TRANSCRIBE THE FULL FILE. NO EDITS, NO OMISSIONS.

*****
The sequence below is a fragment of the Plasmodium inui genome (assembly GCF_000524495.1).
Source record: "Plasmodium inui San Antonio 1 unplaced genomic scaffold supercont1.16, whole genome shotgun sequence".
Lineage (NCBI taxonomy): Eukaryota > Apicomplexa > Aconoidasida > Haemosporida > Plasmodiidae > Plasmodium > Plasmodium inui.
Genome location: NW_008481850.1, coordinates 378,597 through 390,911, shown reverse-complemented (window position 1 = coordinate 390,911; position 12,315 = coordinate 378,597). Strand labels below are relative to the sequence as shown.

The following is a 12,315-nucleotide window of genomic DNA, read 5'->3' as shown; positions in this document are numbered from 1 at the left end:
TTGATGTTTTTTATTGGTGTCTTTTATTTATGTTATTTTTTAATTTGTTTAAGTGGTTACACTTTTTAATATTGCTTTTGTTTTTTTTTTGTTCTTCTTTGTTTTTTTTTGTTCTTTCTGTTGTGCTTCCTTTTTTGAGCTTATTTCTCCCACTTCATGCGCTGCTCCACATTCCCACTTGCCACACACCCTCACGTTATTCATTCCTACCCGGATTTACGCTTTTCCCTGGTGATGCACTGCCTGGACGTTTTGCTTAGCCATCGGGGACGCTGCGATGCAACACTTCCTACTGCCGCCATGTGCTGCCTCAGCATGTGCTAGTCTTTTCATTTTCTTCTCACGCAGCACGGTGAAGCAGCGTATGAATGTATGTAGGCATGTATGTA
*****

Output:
The sequence below is a fragment of the Plasmodium inui genome (assembly GCF_000524495.1).
Source record: "Plasmodium inui San Antonio 1 unplaced genomic scaffold supercont1.16, whole genome shotgun sequence".
Lineage (NCBI taxonomy): Eukaryota > Apicomplexa > Aconoidasida > Haemosporida > Plasmodiidae > Plasmodium > Plasmodium inui.
Genome location: NW_008481850.1, coordinates 378,597 through 390,911, shown reverse-complemented (window position 1 = coordinate 390,911; position 12,315 = coordinate 378,597). Strand labels below are relative to the sequence as shown.

The following is a 12,315-nucleotide window of genomic DNA, read 5'->3' as shown; positions in this document are numbered from 1 at the left end:
TTGATGTTTTTTATTGGTGTCTTTTATTTATGTTATTTTTTAATTTGTTTAAGTGGTTACACTTTTTAATATTGCTTTTGTTTTTTTTTTGTTCTTCTTTGTTTTTTTTTGTTCTTTCTGTTGTGCTTCCTTTTTTGAGCTTATTTCTCCCACTTCATGCGCTGCTCCACATTCCCACTTGCCACACACCCTCACGTTATTCATTCCTACCCGGATTTACGCTTTTCCCTGGTGATGCACTGCCTGGACGTTTTGCTTAGCCATCGGGGACGCTGCGATGCAACACTTCCTACTGCCGCCATGTGCTGCCTCAGCATGTGCTAGTCTTTTCATTTTCTTCTCACGCAGCACGGTGAAGCAGCGTATGAATGTATGTAGGCATGTATGTA